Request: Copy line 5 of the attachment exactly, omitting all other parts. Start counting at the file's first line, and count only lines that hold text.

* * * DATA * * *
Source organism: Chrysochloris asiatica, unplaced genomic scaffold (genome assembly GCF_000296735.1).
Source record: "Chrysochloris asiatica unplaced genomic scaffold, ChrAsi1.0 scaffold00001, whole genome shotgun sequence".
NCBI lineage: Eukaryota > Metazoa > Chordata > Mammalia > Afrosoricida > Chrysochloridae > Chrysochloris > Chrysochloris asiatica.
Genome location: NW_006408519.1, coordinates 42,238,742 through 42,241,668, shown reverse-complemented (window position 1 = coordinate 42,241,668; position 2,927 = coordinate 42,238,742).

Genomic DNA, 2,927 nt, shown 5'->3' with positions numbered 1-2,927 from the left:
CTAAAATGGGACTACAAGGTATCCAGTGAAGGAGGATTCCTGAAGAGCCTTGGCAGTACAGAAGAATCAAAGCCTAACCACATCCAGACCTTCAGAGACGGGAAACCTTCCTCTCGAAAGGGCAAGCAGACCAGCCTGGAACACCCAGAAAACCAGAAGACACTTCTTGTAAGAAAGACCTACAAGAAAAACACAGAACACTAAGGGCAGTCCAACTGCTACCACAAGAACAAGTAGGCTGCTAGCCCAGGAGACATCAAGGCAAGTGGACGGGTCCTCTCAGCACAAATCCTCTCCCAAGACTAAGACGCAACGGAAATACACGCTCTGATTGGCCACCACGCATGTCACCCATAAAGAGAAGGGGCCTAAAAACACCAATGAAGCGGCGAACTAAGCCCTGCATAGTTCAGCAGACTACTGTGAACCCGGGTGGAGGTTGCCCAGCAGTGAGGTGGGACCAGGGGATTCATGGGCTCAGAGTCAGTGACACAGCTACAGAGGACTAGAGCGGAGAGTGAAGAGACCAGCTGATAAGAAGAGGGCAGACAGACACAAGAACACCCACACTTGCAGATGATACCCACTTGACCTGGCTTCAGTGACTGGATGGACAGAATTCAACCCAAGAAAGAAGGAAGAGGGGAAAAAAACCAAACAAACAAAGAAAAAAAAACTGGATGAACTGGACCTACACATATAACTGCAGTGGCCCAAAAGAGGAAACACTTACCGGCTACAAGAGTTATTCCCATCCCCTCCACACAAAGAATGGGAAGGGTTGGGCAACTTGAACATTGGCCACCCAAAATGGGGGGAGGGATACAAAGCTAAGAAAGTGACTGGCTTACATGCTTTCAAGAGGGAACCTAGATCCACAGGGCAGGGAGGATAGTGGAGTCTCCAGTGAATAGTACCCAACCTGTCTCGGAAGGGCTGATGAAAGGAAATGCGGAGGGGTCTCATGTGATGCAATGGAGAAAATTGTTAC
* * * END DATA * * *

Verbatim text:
Genomic DNA, 2,927 nt, shown 5'->3' with positions numbered 1-2,927 from the left: